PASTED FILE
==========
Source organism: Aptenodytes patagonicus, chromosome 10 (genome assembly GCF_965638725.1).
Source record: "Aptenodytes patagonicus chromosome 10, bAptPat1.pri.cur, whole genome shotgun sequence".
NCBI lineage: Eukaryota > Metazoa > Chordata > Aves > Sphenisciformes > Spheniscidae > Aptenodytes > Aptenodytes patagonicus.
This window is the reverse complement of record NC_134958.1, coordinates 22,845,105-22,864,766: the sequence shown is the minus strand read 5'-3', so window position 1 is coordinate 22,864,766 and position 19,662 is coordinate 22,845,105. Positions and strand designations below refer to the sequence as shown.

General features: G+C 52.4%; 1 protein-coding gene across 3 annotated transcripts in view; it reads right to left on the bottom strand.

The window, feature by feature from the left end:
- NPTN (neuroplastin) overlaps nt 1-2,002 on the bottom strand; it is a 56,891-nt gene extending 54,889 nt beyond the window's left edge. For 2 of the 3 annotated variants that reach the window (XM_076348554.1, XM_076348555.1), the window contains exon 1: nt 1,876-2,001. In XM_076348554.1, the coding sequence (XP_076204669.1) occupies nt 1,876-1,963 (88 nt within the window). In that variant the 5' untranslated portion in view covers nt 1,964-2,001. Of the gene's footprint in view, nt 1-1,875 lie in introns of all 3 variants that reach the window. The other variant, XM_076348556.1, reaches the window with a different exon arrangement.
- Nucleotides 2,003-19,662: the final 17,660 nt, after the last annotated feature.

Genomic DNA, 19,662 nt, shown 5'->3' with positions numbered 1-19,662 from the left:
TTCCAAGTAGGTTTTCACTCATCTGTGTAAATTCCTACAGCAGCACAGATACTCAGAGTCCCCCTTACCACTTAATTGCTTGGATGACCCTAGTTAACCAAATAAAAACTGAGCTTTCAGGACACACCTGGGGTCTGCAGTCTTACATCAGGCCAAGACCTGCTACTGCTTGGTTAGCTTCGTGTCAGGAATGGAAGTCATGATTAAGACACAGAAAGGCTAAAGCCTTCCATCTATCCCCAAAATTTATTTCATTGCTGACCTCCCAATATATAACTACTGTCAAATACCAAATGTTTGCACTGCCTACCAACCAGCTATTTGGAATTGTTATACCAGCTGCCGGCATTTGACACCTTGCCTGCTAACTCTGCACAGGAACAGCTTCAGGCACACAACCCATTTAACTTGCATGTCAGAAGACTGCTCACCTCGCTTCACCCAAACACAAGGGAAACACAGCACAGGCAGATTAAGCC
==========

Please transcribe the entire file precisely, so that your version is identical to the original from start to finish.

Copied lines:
Source organism: Aptenodytes patagonicus, chromosome 10 (genome assembly GCF_965638725.1).
Source record: "Aptenodytes patagonicus chromosome 10, bAptPat1.pri.cur, whole genome shotgun sequence".
NCBI lineage: Eukaryota > Metazoa > Chordata > Aves > Sphenisciformes > Spheniscidae > Aptenodytes > Aptenodytes patagonicus.
This window is the reverse complement of record NC_134958.1, coordinates 22,845,105-22,864,766: the sequence shown is the minus strand read 5'-3', so window position 1 is coordinate 22,864,766 and position 19,662 is coordinate 22,845,105. Positions and strand designations below refer to the sequence as shown.

General features: G+C 52.4%; 1 protein-coding gene across 3 annotated transcripts in view; it reads right to left on the bottom strand.

The window, feature by feature from the left end:
- NPTN (neuroplastin) overlaps nt 1-2,002 on the bottom strand; it is a 56,891-nt gene extending 54,889 nt beyond the window's left edge. For 2 of the 3 annotated variants that reach the window (XM_076348554.1, XM_076348555.1), the window contains exon 1: nt 1,876-2,001. In XM_076348554.1, the coding sequence (XP_076204669.1) occupies nt 1,876-1,963 (88 nt within the window). In that variant the 5' untranslated portion in view covers nt 1,964-2,001. Of the gene's footprint in view, nt 1-1,875 lie in introns of all 3 variants that reach the window. The other variant, XM_076348556.1, reaches the window with a different exon arrangement.
- Nucleotides 2,003-19,662: the final 17,660 nt, after the last annotated feature.

Genomic DNA, 19,662 nt, shown 5'->3' with positions numbered 1-19,662 from the left:
TTCCAAGTAGGTTTTCACTCATCTGTGTAAATTCCTACAGCAGCACAGATACTCAGAGTCCCCCTTACCACTTAATTGCTTGGATGACCCTAGTTAACCAAATAAAAACTGAGCTTTCAGGACACACCTGGGGTCTGCAGTCTTACATCAGGCCAAGACCTGCTACTGCTTGGTTAGCTTCGTGTCAGGAATGGAAGTCATGATTAAGACACAGAAAGGCTAAAGCCTTCCATCTATCCCCAAAATTTATTTCATTGCTGACCTCCCAATATATAACTACTGTCAAATACCAAATGTTTGCACTGCCTACCAACCAGCTATTTGGAATTGTTATACCAGCTGCCGGCATTTGACACCTTGCCTGCTAACTCTGCACAGGAACAGCTTCAGGCACACAACCCATTTAACTTGCATGTCAGAAGACTGCTCACCTCGCTTCACCCAAACACAAGGGAAACACAGCACAGGCAGATTAAGCC